photos by kevin mazur/courtesy of HBO
“The little Emelin is adorable, and I have played it no fewer than half a dozen times. It is the perfect size, not a bad seat in the house.”
Klein is no stranger to achievement himself. Born in the Bronx, the stage came naturally to the up-and-coming comedian, who became a member of the revered comedy troupe Second City during the spring of 1965. Greats such as Bill Murray, John Candy, and Stephen Colbert were all members and, like his cohorts, Klein soon found himself rocketing to fame. After appearances on a handful of sitcoms and minor roles in movies, the funnyman hosted Saturday Night Live in 1975 and, that same year, earned his very own HBO comedy special.
Klein would go on to host no fewer than nine HBO comedy specials and now boasts hundreds of television and film credits, including a recent part on the critically acclaimed Debra Messing vehicle The Mysteries of Laura. Along with an award-winning book and several albums, the actor recently gained a new fan base with his portrayal of New York City’s mayor on the campy hits Sharknado 2 and Sharknado 3.
Marshall Fine, critic-in-residence at The Picture House in Pelham, even produced a documentary, Robert Klein Still Can’t Stop His Leg, summing up the work and expansive influence of the comic. “The shooting took longer than Cleopatra,” jokes Klein. “[The documentary] is going to have its television premiere March 31 on Starz, and it’ll be available on demand. I am the subject of it, which is very strange but also thrilling.” The film, which features interviews with comics ranging from Jon Stewart to Jerry Seinfeld, has already made waves during advance screenings at SXSW, the Tribeca Film Festival, and the San Francisco Jewish Film Festival.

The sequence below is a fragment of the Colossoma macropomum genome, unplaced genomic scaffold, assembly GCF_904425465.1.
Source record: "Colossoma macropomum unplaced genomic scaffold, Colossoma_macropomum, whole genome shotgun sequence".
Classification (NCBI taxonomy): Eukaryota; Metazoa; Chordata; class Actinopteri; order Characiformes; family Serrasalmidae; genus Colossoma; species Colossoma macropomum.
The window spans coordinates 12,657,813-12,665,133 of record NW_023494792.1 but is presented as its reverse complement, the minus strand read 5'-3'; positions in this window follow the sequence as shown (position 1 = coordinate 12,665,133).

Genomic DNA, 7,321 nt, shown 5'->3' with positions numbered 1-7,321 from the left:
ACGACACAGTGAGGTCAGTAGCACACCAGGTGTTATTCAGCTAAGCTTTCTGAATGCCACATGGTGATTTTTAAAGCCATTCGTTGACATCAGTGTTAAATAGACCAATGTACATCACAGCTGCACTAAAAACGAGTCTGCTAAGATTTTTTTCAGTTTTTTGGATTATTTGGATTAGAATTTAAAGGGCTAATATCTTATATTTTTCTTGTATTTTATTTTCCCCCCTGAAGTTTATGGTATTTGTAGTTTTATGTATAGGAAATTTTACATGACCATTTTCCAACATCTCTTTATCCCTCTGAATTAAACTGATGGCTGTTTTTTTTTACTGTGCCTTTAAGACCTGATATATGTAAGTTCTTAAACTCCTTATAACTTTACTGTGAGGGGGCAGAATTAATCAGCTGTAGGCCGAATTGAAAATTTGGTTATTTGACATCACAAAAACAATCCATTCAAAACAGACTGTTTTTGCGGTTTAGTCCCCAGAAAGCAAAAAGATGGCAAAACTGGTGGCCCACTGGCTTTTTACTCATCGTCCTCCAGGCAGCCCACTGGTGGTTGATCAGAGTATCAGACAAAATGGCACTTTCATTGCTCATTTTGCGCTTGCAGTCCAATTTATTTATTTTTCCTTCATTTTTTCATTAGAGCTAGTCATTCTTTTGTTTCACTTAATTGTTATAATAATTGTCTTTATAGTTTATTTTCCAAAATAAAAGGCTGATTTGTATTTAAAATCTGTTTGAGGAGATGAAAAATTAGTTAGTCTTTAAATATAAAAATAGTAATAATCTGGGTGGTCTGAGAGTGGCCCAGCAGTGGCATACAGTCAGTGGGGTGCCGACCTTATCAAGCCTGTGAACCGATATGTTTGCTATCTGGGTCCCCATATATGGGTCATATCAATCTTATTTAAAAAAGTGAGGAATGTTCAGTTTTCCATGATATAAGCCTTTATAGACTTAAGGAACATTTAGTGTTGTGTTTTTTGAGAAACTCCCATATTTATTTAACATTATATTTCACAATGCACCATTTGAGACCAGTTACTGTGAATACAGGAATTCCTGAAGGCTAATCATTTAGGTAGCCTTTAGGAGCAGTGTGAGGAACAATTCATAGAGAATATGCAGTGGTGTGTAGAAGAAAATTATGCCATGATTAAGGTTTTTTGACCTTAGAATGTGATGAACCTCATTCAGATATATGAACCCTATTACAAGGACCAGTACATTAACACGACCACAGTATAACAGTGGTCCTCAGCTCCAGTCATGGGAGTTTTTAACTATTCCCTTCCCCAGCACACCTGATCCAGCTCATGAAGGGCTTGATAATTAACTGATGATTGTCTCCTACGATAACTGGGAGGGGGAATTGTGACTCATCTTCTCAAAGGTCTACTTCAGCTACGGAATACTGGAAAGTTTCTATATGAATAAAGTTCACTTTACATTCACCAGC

Yet despite his seemingly endless screen time, it is the stage that calls out to Klein the most. “Even though I like physical comedy — I may or may not climb on the piano at some point during my Emelin show — I do like to do thinking person’s comedy, without going over the heads of the audience,” remarks the Tony-nominated actor. “Truthfully, I feel I am better now at standup than I ever was. I have lost some of my agility because, let’s be serious, aging sucks. But really, it’s going to be a wonderful show.”
Beyond the stage, Westchester also remains eminently close to Klein’s heart. The ways in which the county differs from New York City, where Klein first made his name and where he still owns an Upper East Side apartment, have made Westchester particularly inviting.
“To have this kind of verdancy and feeling of country and fresh air so close to the city is a wonderful plus. I believe I will be here ’til the end — but I hope it doesn’t come too soon!” he says with a laugh. “I am very fortunate I landed in the right profession and in this beautiful house in Westchester. I think I have one of the most spectacular views anywhere. It changes every single day, and the sunsets are gorgeous.”